Barclays is testing security systems that identify staff by fingerprints before they can log on to the company's network, supplied by National Registry Incorporated (NRID).
NRID aims to tie up European distribution and Var deals within weeks to bring its product to the continent, and is negotiating with wholesalers in the UK and Germany. Barclays' Emerging Markets arm is giving the newly launched system a trial, as are eight US healthcare and financial organisations and an agency of the US Department of Defense.
The company's fingerprint scanner uses lenses and a camera to record a digital image of staff fingerprints, then translates this into a code, which uniquely identifies them with one login procedure. According to president and chief executive John Gustavson, fingerprint biometrics offer tighter security than other access control mechanisms.
"Biometrics are more secure than passwords and can't be hacked. The 700x300 image represents 90,000 pixels, which leads to a 432-character identification number for each person. Barclays wants an internal trial before a large roll-out," he said.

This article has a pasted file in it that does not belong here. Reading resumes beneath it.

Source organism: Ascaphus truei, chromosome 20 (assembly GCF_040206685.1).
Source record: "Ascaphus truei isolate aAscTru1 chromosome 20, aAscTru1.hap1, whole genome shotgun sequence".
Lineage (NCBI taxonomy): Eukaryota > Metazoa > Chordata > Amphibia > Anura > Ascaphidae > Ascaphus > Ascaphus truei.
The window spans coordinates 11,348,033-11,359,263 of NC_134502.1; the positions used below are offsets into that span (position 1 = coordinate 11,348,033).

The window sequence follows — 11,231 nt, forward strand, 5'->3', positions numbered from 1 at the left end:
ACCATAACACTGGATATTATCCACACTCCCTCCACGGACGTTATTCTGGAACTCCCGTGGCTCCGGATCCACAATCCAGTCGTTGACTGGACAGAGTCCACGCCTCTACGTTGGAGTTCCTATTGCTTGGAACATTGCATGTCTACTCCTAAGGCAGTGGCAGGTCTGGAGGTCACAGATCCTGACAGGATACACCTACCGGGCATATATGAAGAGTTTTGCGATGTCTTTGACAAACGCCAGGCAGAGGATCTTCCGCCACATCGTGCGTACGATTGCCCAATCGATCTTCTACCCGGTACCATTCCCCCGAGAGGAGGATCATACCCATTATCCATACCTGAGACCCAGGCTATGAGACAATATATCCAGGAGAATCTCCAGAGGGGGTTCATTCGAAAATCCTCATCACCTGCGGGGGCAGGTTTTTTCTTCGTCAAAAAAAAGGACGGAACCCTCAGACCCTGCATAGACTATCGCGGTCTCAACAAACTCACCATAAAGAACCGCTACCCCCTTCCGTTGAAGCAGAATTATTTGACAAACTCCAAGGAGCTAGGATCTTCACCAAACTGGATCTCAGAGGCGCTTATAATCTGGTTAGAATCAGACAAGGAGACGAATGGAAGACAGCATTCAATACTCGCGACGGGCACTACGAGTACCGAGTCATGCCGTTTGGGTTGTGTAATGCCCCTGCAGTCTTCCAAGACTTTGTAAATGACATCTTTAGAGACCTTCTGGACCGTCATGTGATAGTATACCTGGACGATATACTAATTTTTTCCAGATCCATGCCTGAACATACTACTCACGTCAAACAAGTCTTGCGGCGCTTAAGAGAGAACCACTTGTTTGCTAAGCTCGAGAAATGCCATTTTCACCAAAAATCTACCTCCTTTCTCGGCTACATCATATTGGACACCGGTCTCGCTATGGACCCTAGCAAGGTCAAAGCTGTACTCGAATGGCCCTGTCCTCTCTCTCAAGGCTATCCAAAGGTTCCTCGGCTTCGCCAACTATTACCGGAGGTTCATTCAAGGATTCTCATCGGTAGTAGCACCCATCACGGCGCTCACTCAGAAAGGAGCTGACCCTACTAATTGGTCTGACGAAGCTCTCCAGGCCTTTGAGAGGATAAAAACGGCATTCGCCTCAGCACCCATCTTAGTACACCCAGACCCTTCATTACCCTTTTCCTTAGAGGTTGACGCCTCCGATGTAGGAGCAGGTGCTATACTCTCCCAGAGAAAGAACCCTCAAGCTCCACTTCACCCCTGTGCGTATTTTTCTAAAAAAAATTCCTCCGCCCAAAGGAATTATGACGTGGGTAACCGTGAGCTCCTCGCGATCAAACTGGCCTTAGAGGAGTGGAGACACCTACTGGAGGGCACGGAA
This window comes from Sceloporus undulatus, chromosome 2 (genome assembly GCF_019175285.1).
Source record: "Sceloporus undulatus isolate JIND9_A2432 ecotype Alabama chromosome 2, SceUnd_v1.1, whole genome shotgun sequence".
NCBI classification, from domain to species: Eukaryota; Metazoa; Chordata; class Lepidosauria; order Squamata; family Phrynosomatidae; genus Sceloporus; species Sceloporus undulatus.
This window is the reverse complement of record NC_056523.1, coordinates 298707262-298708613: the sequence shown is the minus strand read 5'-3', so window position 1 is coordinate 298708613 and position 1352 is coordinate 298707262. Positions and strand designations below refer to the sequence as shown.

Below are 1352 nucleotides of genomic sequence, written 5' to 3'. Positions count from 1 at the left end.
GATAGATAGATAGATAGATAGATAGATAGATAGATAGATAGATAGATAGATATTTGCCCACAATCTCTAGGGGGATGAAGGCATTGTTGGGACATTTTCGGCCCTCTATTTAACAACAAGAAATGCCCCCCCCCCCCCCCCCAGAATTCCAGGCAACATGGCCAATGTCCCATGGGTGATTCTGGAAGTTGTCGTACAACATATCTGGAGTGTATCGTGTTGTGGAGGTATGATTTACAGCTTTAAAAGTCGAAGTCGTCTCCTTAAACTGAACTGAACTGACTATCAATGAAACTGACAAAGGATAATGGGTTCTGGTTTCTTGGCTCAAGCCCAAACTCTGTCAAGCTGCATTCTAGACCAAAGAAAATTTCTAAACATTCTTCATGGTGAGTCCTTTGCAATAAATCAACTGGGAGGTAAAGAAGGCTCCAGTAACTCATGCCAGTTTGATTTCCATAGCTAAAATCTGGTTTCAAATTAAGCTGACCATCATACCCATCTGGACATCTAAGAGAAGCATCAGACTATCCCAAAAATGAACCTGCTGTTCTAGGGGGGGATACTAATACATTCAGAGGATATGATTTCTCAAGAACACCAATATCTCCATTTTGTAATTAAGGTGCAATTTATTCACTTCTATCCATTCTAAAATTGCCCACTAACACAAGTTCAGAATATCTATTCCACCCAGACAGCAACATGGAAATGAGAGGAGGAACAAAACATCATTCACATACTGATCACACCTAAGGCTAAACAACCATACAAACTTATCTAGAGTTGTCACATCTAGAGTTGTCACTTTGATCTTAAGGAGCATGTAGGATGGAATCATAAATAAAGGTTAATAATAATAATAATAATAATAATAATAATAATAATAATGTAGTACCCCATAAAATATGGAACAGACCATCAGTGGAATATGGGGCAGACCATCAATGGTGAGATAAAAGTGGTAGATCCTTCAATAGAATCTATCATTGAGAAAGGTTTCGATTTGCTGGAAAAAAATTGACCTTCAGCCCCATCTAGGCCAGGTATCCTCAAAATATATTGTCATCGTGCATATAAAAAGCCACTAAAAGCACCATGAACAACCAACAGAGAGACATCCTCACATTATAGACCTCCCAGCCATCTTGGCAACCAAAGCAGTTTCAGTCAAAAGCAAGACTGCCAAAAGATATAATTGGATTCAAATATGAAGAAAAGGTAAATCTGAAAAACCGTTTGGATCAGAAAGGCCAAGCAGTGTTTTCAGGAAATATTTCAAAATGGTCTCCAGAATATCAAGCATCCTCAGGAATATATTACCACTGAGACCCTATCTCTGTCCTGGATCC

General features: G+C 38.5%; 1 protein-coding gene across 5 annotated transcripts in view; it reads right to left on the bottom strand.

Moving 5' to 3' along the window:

Designed to secure client/server networks, Intranets and Extranets, the scanner comes as a separate unit or incorporated into a keyboard from the company's licensing partner Keytronic. Gustavson said volume production of 5,000 units per month of the scanners and the frame grabber that accompanies them will begin in July. The hardware for each seat costs around $450 and the software for Windows NT or 95 is priced at $199 but Gustavson expects prices to fall by a third when volume shipments begin.
NRID hopes to sell its product through Keytronic distributors in Europe, alongside direct sales and accredited Vars, who must complete a one- or two-day training programme. In the US, NRID is completing deals with many large wholesalers including Ingram Micro and Tech Data.
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